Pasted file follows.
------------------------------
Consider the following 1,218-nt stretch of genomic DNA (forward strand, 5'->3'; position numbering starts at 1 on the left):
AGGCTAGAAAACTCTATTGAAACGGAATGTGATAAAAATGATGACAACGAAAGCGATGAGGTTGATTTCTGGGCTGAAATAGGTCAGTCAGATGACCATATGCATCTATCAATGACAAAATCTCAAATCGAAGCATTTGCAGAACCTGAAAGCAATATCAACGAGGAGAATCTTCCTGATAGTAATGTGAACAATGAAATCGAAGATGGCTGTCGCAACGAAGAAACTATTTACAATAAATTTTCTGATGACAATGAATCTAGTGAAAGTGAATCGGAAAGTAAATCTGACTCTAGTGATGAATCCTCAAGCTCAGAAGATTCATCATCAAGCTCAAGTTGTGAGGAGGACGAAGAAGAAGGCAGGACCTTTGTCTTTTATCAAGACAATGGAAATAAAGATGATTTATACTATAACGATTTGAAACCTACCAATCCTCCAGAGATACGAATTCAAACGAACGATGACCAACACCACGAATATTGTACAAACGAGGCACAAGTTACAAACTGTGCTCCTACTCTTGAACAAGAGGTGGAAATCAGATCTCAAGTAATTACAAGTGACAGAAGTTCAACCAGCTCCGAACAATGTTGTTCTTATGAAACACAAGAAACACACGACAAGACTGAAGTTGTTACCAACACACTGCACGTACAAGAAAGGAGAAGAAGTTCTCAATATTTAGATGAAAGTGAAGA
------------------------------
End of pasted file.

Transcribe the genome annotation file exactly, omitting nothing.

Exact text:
Consider the following 1,218-nt stretch of genomic DNA (forward strand, 5'->3'; position numbering starts at 1 on the left):
AGGCTAGAAAACTCTATTGAAACGGAATGTGATAAAAATGATGACAACGAAAGCGATGAGGTTGATTTCTGGGCTGAAATAGGTCAGTCAGATGACCATATGCATCTATCAATGACAAAATCTCAAATCGAAGCATTTGCAGAACCTGAAAGCAATATCAACGAGGAGAATCTTCCTGATAGTAATGTGAACAATGAAATCGAAGATGGCTGTCGCAACGAAGAAACTATTTACAATAAATTTTCTGATGACAATGAATCTAGTGAAAGTGAATCGGAAAGTAAATCTGACTCTAGTGATGAATCCTCAAGCTCAGAAGATTCATCATCAAGCTCAAGTTGTGAGGAGGACGAAGAAGAAGGCAGGACCTTTGTCTTTTATCAAGACAATGGAAATAAAGATGATTTATACTATAACGATTTGAAACCTACCAATCCTCCAGAGATACGAATTCAAACGAACGATGACCAACACCACGAATATTGTACAAACGAGGCACAAGTTACAAACTGTGCTCCTACTCTTGAACAAGAGGTGGAAATCAGATCTCAAGTAATTACAAGTGACAGAAGTTCAACCAGCTCCGAACAATGTTGTTCTTATGAAACACAAGAAACACACGACAAGACTGAAGTTGTTACCAACACACTGCACGTACAAGAAAGGAGAAGAAGTTCTCAATATTTAGATGAAAGTGAAGA